This blog post is a writing assignment for HIMT 1200: Legal Aspects of Healthcare, part of the Health Information Management Technology (HI13) Associate of Applied Science Degree program at Georgia Northwestern Technical College.
Patients have the right to access their medical records regardless of the method of an encounter, including telehealth and telepsychiatry. They must have the ability to view or receive a copy of their medical information if requested. Fees for such access have limitations, and the facility should not think of this process as an opportunity to generate revenue. Patients should have electronic access for no cost or almost no cost. However, no requirement exists for patients to use this format. Patients have the right to obtain this information in a different format. A patient can receive his records through unencrypted email if he also receives a warning about the possibility of unauthorized access during the mailing process. The patient cannot be refused access because the facility has reason to believe it is against the patient’s best interest. The patient also has the right for their information to be sent to a third party (Henry, 2020). EHR technology is an opportunity for telemedicine providers to engage their patients immediately. Patients using the EHR engage with it and their provider, involving them in their own medical care, which empowers the patient and improves their care (Rotenstein, 2020). Telemedicine and telepsychiatry providers should provide a patient portal and provide patients with their medical records in other mediums if requested.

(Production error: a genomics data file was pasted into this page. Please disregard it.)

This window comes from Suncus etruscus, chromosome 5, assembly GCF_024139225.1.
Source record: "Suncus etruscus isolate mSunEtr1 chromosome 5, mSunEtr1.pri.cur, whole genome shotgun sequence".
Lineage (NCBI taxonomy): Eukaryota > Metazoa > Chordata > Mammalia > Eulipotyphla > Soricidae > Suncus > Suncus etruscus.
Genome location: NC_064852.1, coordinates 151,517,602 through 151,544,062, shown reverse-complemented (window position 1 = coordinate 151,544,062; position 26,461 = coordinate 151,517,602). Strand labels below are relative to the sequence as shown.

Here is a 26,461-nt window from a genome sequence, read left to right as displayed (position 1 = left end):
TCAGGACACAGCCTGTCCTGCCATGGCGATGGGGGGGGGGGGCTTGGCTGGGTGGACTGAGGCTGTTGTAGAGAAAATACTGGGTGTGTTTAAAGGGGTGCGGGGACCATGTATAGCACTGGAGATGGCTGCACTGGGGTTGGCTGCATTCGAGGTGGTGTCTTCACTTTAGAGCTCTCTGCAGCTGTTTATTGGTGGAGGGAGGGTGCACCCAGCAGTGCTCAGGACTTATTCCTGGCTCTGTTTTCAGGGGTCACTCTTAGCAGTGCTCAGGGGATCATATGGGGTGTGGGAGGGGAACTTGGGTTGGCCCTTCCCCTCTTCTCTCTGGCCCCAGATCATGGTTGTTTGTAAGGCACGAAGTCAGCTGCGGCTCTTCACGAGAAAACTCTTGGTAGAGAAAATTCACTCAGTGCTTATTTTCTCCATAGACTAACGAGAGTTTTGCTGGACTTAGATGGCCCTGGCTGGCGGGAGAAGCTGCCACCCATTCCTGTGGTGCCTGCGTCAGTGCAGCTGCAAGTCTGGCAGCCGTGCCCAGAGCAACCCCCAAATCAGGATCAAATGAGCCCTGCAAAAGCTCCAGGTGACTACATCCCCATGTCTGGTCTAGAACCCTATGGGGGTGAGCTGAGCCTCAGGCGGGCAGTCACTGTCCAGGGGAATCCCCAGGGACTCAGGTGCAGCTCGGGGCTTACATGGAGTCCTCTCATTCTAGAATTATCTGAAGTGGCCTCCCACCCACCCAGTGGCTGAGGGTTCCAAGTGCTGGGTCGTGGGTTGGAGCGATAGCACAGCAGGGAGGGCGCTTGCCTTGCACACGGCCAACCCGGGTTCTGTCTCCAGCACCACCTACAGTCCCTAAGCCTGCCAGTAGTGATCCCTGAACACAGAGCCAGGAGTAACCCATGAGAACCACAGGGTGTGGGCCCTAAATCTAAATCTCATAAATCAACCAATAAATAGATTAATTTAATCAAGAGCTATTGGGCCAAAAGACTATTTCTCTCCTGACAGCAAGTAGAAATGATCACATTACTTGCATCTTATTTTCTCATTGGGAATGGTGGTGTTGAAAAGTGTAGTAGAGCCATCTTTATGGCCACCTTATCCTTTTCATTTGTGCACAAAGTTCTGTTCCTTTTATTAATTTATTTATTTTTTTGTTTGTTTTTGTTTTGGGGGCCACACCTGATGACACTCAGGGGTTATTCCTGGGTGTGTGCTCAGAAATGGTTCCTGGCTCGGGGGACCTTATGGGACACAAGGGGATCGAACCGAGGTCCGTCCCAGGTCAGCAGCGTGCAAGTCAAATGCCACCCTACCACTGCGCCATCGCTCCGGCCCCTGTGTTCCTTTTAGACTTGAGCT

Patient consent is not the consent form itself but is the patient’s authorization for treatment. The best method to document a patient’s informed consent is with a signed form. The form should contain the signature of either the patient or a personal representative of the patient. However, the doctor should still review all appropriate information about a treatment or procedure, the alternatives for the treatment or procedure, and all the associated risks with the patient. Then the doctor should document the encounter in detail in a physician’s note in the patient’s record. The notes might also include verbal consent. The physician’s note will provide the court with proof that the patient fully understood all information because the patient was provided all necessary information and that the information was reviewed with the patient by the doctor rather than just given a form to sign. Although a physician’s note is recommended, a signed form is still needed because the law requires it. The form might be more detailed than the physician’s note, and a signed form is concrete proof of consent. The physician should include documentation and notes about a verbal exchange but should not solely rely on it (Hammaker, 2020, p. 67-68).
Hammaker, D. K. (2020). Health Records and the Law. (5th ed.). Burlington, MA: Jones & Bartlett Learning.
Henry, T.A. (2020, March 9). 10 tips to give patients electronic access to their medical records. AMA. https://www.ama-assn.org/practice-management/hipaa/10-tips-give-patients-electronic-access-their-medical-records
Rotenstein, L. S. and Friedman, L. S. (2020, Nov 20). The Pitfalls of Telehealth — and How to Avoid Them. Harvard Business Review. https://hbr.org/2020/11/the-pitfalls-of-telehealth-and-how-to-avoid-them
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